I believe God empowers each of us to look at the most complicated problems with Divine simplicity. That is the beauty of the dissent written by Associate Justice Ruth Bader Ginsburg in Monday’s decision by the U.S. Supreme Court in a 7-2 ruling in Masterpiece Cakeshop, Ltd., et al v. Colorado Civil Rights Commission. Justice Ginsburg lays it out clearly and simply. In eleven short paragraphs, she makes it plain. Justice Ginsburg also gets it right.
“What matters is that [the bake shop owner] would not provide a good or service to a same-sex couple that he would provide to a heterosexual couple,” wrote Justice Ginsburg.
Legal commentators and judicially savvy journalists struggled to constrain the ruling to the narrowness of the facts upon which the Court judged this case. The Court, in an opinion written by Associate Justice Anthony M. Kennedy, held that Jack Phillips, the Masterpiece bake shop owner, did not illegally discriminate against a same gender loving couple whom he denied the right to order, buy and enjoy one of his masterpiece wedding cakes. This case was closely watched as a follow-on to the 2015 landmark decision which granted the right to same-sex couples to marry. In Masterpiece, Justices ignored broad Constitutional questions over denial of service. Instead, the decision simply concluded that Phillips hadn’t gotten a fair hearing before the state civil rights commission.
Social justice activists hailed the Court’s self-restraint. “As a cleric, it has been painful to witness the ways some use their religion to advance discriminatory practices that often negatively impact the most vulnerable,” commented Bishop Tonyia Rawls, Founding Pastor of the Sacred Souls Community Church UCC. “I give kudos to the U.S. Supreme Court for restricting their decision to just one business and not the entire country.”
But Bishop Rawls, who also is Founding Director of the Freedom Center for Social Justice, added: “We still have much work to do. Until this nation finds a way to extend equal justice, access and protection for all, we must continue to fight!”
We must fight indeed, for lawyers are clever. Equally clever are those faith-filled religious folk who comfortably preach a cramped Christianity through blurred lenses — even as they hold on to their biases, pre-conceived notions, theological certainties and prejudices.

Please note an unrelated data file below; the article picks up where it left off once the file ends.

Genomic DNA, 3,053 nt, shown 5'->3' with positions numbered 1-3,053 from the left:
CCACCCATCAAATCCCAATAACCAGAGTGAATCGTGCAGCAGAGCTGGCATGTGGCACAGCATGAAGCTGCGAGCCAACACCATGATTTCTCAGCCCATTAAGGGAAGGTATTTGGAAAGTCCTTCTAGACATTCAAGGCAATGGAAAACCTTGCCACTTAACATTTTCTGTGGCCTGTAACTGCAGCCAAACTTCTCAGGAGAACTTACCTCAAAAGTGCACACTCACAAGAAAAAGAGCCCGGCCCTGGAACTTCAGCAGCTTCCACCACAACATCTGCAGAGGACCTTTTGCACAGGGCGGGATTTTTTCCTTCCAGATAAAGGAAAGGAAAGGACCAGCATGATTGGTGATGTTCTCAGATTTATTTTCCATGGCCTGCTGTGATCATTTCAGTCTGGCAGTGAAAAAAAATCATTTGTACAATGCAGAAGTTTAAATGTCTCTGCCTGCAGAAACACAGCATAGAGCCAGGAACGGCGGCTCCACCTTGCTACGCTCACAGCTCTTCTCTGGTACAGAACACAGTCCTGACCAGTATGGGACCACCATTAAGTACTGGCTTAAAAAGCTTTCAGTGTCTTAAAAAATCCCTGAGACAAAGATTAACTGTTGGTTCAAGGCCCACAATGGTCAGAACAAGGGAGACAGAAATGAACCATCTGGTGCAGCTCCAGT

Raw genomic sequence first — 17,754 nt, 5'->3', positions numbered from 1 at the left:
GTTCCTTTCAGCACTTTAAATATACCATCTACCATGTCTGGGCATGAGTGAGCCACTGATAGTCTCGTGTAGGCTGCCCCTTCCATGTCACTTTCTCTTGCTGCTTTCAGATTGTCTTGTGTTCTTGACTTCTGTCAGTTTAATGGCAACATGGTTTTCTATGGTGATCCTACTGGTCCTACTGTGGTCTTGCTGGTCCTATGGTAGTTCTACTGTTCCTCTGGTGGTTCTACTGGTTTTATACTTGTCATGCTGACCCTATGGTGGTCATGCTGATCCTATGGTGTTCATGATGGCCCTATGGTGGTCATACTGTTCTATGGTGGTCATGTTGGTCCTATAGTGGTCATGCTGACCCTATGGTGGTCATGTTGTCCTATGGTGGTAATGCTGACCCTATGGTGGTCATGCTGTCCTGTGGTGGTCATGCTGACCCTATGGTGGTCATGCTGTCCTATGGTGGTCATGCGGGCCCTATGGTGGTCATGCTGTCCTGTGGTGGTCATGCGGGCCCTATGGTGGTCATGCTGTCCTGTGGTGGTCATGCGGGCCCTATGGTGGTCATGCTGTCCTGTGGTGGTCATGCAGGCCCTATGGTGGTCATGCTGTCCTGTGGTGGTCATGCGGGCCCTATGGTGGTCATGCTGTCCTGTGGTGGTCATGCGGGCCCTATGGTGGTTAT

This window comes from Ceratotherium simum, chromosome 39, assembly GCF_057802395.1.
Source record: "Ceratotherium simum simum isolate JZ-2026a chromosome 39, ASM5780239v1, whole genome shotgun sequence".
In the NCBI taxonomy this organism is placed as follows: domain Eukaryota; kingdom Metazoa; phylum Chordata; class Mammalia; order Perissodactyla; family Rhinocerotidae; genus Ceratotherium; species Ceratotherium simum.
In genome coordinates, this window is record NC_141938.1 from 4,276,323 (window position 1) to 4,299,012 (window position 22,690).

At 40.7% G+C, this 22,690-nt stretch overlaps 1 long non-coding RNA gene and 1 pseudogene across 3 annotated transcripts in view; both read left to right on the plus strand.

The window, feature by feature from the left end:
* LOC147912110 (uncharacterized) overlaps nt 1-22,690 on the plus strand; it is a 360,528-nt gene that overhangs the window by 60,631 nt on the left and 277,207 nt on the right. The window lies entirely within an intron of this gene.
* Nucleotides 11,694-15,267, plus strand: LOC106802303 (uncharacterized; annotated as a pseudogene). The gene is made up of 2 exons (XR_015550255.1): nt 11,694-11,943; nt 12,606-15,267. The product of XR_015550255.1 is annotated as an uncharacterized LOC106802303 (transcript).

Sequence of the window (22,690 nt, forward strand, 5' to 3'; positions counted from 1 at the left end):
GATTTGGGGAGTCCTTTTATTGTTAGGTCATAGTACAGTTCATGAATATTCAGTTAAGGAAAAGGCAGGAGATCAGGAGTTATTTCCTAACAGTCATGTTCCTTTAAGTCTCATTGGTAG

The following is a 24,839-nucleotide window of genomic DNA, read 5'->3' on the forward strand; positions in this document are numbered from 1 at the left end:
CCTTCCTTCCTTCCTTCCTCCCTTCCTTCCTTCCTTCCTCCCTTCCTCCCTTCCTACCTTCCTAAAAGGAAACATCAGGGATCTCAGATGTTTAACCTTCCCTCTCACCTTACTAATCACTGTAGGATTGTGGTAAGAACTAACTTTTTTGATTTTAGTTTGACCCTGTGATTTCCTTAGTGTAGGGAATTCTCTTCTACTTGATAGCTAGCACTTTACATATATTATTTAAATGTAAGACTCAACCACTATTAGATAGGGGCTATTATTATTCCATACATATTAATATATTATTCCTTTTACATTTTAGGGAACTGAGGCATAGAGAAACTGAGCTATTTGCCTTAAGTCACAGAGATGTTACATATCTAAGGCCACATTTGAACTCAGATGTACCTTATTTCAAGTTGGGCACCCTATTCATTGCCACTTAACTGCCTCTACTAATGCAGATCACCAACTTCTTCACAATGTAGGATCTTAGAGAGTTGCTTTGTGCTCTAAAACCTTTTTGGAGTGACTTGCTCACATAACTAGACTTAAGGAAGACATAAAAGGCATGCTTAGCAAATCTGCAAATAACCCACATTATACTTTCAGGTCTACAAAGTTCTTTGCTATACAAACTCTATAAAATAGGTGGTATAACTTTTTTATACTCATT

For Justin Lee, this type of behavior presents a call to action. “If Christians in our culture are killing Christianity, the gay Christians just might be the ones who are able to save it,” Lee, the former director of The Gay Christian Network, writes in his 2012 book, “Torn: Rescuing the Gospel from the Gays-vs.-Christians Debate.”
Unfortunately notwithstanding in this season of PRIDE, polarization over issues of openness, affirmation and acceptance rage on. That is what sits with Rev. Chad Tanaka Pack, an associate minister at Marble Collegiate Church, as he reflected on the Masterpiece decision.
“What I find interesting is how the different groups of constituents are responding and framing it in their own light,” Pack said. “There is a relief that each of the different factions can respond and interpret it favorably. Perhaps we’re in a space and time where we all try to narrow the answers so that everyone can win. I don’t know if that’s good or bad.”
What he knows for sure, however, is that it reflects a place and space of indecision. “And that’s the indecision in which the Reformed Church of America (RCA) has lived in for 40-something years…And, it doesn’t work,” said Pack, a board member to the faith-based organization Room For All. The non-profit organization aims to support, educate and advocate for the welcome and full affirmation of people of all sexual identities and gender expressions in the RCA.
The wisdom of Franciscan Father Richard Rohr is insightful here: “As a general rule, I would say that institutional religion tends to think of people as very simple, and therefore the law must be very complex to protect them in every situation. Jesus is exactly and consistently the opposite: He treats people as very complex — different in religion, lifestyle, virtue, temperament, and success — and keeps the law very simple in order to bring them to God.”
That’s the same spirit of Justice Ginsburg’s dissent.
The Masterpiece baker Phillips “would not sell” to Charlie Craig and David Mullins “for no reason other than their sexual orientation, a cake of the kind he regularly sold to others. When a couple contacts a bakery for a wedding cake, the product they are seeking is a cake celebrating their wedding — not a cake celebrating heterosexual weddings or same-sex weddings — and that is the service Craig and Mullins were denied.”
Well said, sister Justice. Well said.
That sounds like discrimination, not free exercise of religion. What the world needs now is more justice, peace, love and reconciliation — not discrimination masquerading as freedom.
Rev. Julie Johnson Staples, J.D.